The world really is tiny, relatively speaking. Yesterday I had an Aussie friend I met in Banff a couple of months ago come for dinner and we spent the day together – all the way from Melbourne, via North America, Iceland and now to my tiny home village in Lancashire, northern England (it’s not even big enough to be worthy of the town status).
We went for lunch at my local pub and had a decent few hours there as we ate our fancy braised fennel (lah-de-dah). While chatting and eating we had some pretty deep conversations too, but one thing really resonated with me, which prompted me to write about it today.
As travel friendships do, bonds become quite deep quite quickly and it didn’t take long for us to get to the good stuff; we talked about people in our past that had hurt us, wronged us or misled us somehow. We discussed how ultimately those behaviours are never personal, as hard a pill that is to swallow. We pondered over how it’s ultimately a mish mash of unresolved stuff that people project onto us, but the fact that we’re human is that we want to personalise everything, to remove future threats to our character. The fact so much resistance comes up when you want to believe It’s all about you when in reality It’s not about you. (A refrain coincidentally taken from Arcade Fire’s ’The Age of Anxiety’ from their album WE I currently can’t stop listening to.)
We mulled over how we humans want to avoid discomfort and unfamiliarity at all costs, and how societally, we’ve been raised to believe that everything that happens to us is directly causal of our choices: you got cancer because you smoked; you’re poor because you have a low paying job; you’re unhappy because you’re lonely; you’re this or you’re that because of something you either have or haven’t done that is in your control. Which of course isn’t necessarily true; something things just. Are… Fin.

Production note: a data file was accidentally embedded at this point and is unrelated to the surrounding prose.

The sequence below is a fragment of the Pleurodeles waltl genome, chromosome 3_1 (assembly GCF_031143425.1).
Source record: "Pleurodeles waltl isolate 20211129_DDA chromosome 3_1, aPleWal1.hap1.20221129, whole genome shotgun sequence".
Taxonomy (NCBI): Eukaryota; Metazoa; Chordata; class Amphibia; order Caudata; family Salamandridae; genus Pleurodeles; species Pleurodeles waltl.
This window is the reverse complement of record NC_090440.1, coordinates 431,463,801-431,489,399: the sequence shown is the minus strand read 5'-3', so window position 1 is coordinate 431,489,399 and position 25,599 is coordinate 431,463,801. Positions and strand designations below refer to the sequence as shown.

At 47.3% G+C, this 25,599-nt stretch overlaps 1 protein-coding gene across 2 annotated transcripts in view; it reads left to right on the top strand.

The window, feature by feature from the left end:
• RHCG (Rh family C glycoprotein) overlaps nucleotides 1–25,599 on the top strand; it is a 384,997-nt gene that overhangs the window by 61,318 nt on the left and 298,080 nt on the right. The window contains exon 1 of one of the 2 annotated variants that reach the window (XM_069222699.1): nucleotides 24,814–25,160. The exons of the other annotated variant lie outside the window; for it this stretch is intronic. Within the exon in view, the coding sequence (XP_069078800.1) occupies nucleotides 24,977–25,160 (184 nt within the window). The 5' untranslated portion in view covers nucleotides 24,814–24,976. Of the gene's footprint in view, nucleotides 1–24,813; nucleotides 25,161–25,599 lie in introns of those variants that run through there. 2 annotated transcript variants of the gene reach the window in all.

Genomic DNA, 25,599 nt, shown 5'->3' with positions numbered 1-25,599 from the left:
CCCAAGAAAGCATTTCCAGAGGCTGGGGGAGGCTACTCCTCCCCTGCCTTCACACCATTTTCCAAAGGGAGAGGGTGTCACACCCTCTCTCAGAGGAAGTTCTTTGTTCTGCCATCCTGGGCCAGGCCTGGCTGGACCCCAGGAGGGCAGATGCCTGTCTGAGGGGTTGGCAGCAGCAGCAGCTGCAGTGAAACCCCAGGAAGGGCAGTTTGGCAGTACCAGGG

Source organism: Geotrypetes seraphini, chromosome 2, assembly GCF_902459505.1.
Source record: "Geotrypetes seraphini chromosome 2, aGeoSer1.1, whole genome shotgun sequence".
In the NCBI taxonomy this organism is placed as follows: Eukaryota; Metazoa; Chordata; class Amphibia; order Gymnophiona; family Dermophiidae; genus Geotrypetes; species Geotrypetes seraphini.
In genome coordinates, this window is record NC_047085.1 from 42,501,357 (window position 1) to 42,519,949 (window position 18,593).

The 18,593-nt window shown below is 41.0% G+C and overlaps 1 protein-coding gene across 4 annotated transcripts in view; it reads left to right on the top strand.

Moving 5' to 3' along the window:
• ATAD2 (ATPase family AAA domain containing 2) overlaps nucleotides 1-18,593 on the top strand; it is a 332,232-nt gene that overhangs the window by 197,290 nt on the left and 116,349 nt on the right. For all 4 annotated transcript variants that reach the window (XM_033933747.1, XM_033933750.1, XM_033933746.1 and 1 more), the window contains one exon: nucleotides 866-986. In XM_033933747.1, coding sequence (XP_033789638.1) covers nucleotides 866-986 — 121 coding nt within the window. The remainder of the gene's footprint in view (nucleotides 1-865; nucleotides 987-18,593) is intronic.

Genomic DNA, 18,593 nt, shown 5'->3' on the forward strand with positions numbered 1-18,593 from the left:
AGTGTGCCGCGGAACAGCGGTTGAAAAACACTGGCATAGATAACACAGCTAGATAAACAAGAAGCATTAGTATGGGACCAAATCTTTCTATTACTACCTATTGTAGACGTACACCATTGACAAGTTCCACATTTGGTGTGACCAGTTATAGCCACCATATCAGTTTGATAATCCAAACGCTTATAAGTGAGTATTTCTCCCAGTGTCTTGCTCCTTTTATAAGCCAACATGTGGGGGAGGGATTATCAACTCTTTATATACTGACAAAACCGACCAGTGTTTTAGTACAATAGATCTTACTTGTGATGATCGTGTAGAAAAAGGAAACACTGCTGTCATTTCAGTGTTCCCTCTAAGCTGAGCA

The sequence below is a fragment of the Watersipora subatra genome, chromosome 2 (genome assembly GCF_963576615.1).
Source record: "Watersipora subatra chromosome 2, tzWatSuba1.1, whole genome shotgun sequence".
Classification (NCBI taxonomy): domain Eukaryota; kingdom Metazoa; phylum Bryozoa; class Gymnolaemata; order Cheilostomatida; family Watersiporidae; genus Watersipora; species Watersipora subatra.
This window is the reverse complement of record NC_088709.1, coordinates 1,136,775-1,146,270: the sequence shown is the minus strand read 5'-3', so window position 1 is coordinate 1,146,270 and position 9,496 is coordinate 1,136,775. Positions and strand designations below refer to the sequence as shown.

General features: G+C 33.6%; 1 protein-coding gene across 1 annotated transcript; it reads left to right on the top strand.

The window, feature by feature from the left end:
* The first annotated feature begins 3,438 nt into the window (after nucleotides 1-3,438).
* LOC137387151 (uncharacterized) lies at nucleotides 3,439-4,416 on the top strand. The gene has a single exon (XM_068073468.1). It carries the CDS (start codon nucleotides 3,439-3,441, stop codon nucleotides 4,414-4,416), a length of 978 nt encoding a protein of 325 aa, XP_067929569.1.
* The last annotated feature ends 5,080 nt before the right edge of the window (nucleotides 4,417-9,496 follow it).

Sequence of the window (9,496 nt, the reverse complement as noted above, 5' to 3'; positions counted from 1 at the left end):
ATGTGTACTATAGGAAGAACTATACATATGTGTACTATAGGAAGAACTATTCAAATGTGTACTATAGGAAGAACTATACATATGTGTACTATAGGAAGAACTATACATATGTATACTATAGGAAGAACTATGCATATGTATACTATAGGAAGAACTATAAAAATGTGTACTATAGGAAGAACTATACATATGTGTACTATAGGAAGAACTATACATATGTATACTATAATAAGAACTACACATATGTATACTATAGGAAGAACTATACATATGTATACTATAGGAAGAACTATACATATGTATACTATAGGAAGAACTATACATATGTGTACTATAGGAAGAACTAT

But the thing that made me audibly go “Ooh” was when Luke said: “You choose who you get to give your power to.” And I’ll let that sit there for a bit.
Whoever causes us confusion, misery, despair, anger, provokes betrayal, fear, anxiety, jealousy – anything that drains us, we have the privilege of being able to choose how much energy we expend from these feelings. We get to choose how much this/these person/s will continue to take away from us. As soon as you realise that you have that conscious choice, it’ll set you free. As soon as you detach from the resentment, the expectation of them needing to hurt too, the injustice of maybe them not hurting at all, as soon as you decide that it no longer has gravitas, that weight you’ve been dragging around will vanish.
We have the innate habit of attaching to things that aren’t good for us, for whatever reasons. By that I mean trying to prove someone wrong, trying to get justice, trying to manipulate someone’s image of us. It becomes part of our identity to wrangle with someone else’s mind like that and thus we become attached; their perception of us or their actions become part of us on some level. By detaching, that strong tie dissolves through a simple shift in perspective. The ‘How could they/why do they/why won’t they?’ turns into a much softer (if not wordier) ‘They don’t have that kind of influence over me anymore; nothing they do or say matters to me.’
Don’t get me wrong, nothing is ever that easy when dealing with the human brain. If this concept of detaching is unfamiliar, it’s going to be alien at first. Like everything we don’t know to begin with; it will feel like some kind of threat. But all you have to do is repeat the practice – keep reminding yourself: They don’t have that kind of power. Over time, you will hopefully find peace, though this isn’t of course the universal solution to everything.
Ultimately, if you can flip your identity from being a victim to the empowered, again, over time and with a lot of self-compassion and patience, it’s one of the most liberating things you can do for your past and future self. Though you may be a victim of circumstance, you can choose whether or not to be a victim of someone else’s actions (or lack thereof) – and that’s another tough pill to swallow, but more often than not, it’s the medicine you need.